Conventional wisdom has long held that cancer rates in medieval Europe, before the rise of industrial pollution and tobacco smoking, must have been quite low. But a new study of individuals buried in Cambridge, England, between the 6th and 16th centuries suggests that 9 to 14 percent of medieval Britons had cancer when they died.
As Amy Barrett reports for BBC Science Focus magazine, this figure is about ten times higher than the rate indicated by previous research. The team, which published its findings in the journal Cancer, estimated rates of the disease based on X-ray and CT scans of bones from 143 skeletons buried in six cemeteries across the Cambridge area.
“The majority of cancers form in soft tissue organs long since degraded in medieval remains. Only some cancer spreads to bone, and of these only a few are visible on its surface, so we searched within the bone for signs of malignancy,” says lead author Piers Mitchell, an archaeologist at the University of Cambridge, in a statement. “Modern research shows a third to a half of people with soft tissue cancers will find the tumor spreads to their bones. We combined this data with evidence of bone metastasis from our study to estimate cancer rates for medieval Britain.”
While the researchers acknowledge that their sample size was relatively small and limited in geographic scope, they point out that it included people from many walks of life, including farmers and well-to-do urban residents.
“We had remains from poor people living inside town, we had the rich people living inside town, we had an Augustinian friary inside town and we had a hospital, so we had a real mixture of the different kind of subpopulations that you get in medieval life,” Mitchell tells the Guardian’s Nicola Davis.
Given the manner in which the archaeologists conducted the research, Mitchell says it’s possible they actually undercounted the number of cancer cases among the bodies studied. They did not analyze all of the bones in each skeleton, and they discounted bones with damage that could have been caused either by cancer or other sources, like bacterial infections and insects.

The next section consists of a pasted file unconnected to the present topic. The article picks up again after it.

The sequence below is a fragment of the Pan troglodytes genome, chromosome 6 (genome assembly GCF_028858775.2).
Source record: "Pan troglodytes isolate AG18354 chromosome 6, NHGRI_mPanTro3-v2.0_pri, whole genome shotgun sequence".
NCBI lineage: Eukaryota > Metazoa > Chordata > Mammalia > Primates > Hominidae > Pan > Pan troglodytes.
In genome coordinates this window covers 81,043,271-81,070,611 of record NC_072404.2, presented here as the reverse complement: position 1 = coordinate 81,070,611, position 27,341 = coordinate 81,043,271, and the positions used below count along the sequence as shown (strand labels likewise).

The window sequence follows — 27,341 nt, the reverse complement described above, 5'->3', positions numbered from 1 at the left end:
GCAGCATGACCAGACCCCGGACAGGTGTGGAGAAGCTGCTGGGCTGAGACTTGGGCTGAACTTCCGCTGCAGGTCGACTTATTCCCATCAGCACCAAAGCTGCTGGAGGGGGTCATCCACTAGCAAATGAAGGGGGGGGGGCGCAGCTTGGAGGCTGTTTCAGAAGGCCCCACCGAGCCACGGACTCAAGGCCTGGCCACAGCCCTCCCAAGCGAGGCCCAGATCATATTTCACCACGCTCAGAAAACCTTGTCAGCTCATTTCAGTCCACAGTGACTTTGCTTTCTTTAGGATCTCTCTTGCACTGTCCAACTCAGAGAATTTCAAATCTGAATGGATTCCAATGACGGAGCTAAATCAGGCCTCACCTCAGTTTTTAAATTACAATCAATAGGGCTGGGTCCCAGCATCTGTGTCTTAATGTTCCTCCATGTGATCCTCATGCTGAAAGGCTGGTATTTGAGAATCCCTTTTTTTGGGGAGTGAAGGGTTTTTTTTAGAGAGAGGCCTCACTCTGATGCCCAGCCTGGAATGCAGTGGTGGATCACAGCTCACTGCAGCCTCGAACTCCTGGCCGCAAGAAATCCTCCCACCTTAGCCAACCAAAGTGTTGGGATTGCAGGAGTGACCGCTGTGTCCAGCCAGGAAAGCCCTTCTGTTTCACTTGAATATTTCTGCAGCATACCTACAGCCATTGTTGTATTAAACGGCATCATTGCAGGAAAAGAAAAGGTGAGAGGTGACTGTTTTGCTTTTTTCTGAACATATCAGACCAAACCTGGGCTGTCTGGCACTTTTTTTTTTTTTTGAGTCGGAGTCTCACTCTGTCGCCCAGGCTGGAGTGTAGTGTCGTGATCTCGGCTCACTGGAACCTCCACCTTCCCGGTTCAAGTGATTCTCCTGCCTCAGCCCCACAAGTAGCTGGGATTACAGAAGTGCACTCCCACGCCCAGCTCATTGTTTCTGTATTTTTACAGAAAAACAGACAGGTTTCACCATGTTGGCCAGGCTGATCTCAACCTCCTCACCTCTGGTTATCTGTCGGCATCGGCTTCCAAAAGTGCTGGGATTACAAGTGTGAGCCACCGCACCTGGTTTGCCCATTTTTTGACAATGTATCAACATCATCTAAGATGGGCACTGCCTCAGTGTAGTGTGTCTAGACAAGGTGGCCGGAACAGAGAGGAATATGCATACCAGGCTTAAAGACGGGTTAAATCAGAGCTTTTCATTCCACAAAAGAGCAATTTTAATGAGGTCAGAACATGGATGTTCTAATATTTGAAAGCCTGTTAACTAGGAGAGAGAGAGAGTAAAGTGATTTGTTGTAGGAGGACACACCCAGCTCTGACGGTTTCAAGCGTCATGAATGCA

“Until now it was thought that the most significant causes of ill health in medieval people were infectious diseases such as dysentery and bubonic plague, along with malnutrition and injuries due to accidents or warfare,” says co-author Jenna Dittmar, also an archaeologist at the University of Cambridge, in the statement. “We now have to add cancer as one of the major classes of disease that afflicted medieval people.”
The new findings add to scholars’ understanding of cancer, which has been a problem for humans—and other species—for a very long time. As Ed Cara reports for Gizmodo, the first recorded accounts of cancer date to more than 5,000 years ago, when an ancient Egyptian papyrus described the disease. At the same time, researchers know that cancer is more of a problem today than it was in the past. Today, the authors estimate, 40 to 50 percent of people in Great Britain have cancer in their bodies at time of death.
These higher modern levels likely reflect a number of factors. Industrial pollutants increase the chances of getting cancer, as does tobacco, which only became popular in Europe during the 16th century. Increased travel and population densities may also help spread viruses that damage DNA. Another major factor is rising lifespans. Many medieval people simply didn’t live to the ages when cancer becomes most common.
To pinpoint the causes of rising cancer rates over the centuries, reports CNN’s Katie Hunt, the researchers recommend additional study. Looking at bones from before and after smoking became popular in Europe, and before and after the Industrial Revolution, could offer clearer answers.
Regardless of the exact rates, those who got cancer in medieval times had very few medical treatment options. Though the period witnessed significant advances in surgery and knowledge of human anatomy, “this burst of Renaissance knowledge did not extend to cancer,” wrote Guy B. Faguet for the International Journal of Cancer in 2014.
Faguet added, “For instance, [French surgeon Ambroise] Paré called cancer Noli me tangere (do not touch me) declaring, ‘Any kind of cancer is almost incurable and … [if operated] … heals with great difficulty.’”
Mitchell tells the Guardian that medieval people may have treated their symptoms with poultices or cauterization, or, if they could afford them, anti-pain medications.
The archaeologist adds, “There was very little [doctors] would have had that was actually helpful.”